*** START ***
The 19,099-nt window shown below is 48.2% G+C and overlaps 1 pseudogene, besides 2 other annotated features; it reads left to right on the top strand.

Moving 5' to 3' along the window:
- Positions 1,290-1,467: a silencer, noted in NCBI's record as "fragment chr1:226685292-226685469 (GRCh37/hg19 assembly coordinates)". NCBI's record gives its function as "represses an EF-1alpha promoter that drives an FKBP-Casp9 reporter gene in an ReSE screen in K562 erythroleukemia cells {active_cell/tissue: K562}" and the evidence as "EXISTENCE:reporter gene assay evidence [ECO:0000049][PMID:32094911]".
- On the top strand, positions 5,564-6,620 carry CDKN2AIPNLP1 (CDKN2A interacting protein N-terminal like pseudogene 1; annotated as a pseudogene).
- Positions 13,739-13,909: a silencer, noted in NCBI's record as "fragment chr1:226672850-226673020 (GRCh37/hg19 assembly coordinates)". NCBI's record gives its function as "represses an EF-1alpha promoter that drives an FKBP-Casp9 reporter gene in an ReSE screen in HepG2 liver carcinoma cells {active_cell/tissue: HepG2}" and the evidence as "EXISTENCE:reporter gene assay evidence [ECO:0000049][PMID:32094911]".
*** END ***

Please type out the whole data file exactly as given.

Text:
The 19,099-nt window shown below is 48.2% G+C and overlaps 1 pseudogene, besides 2 other annotated features; it reads left to right on the top strand.

Moving 5' to 3' along the window:
- Positions 1,290-1,467: a silencer, noted in NCBI's record as "fragment chr1:226685292-226685469 (GRCh37/hg19 assembly coordinates)". NCBI's record gives its function as "represses an EF-1alpha promoter that drives an FKBP-Casp9 reporter gene in an ReSE screen in K562 erythroleukemia cells {active_cell/tissue: K562}" and the evidence as "EXISTENCE:reporter gene assay evidence [ECO:0000049][PMID:32094911]".
- On the top strand, positions 5,564-6,620 carry CDKN2AIPNLP1 (CDKN2A interacting protein N-terminal like pseudogene 1; annotated as a pseudogene).
- Positions 13,739-13,909: a silencer, noted in NCBI's record as "fragment chr1:226672850-226673020 (GRCh37/hg19 assembly coordinates)". NCBI's record gives its function as "represses an EF-1alpha promoter that drives an FKBP-Casp9 reporter gene in an ReSE screen in HepG2 liver carcinoma cells {active_cell/tissue: HepG2}" and the evidence as "EXISTENCE:reporter gene assay evidence [ECO:0000049][PMID:32094911]".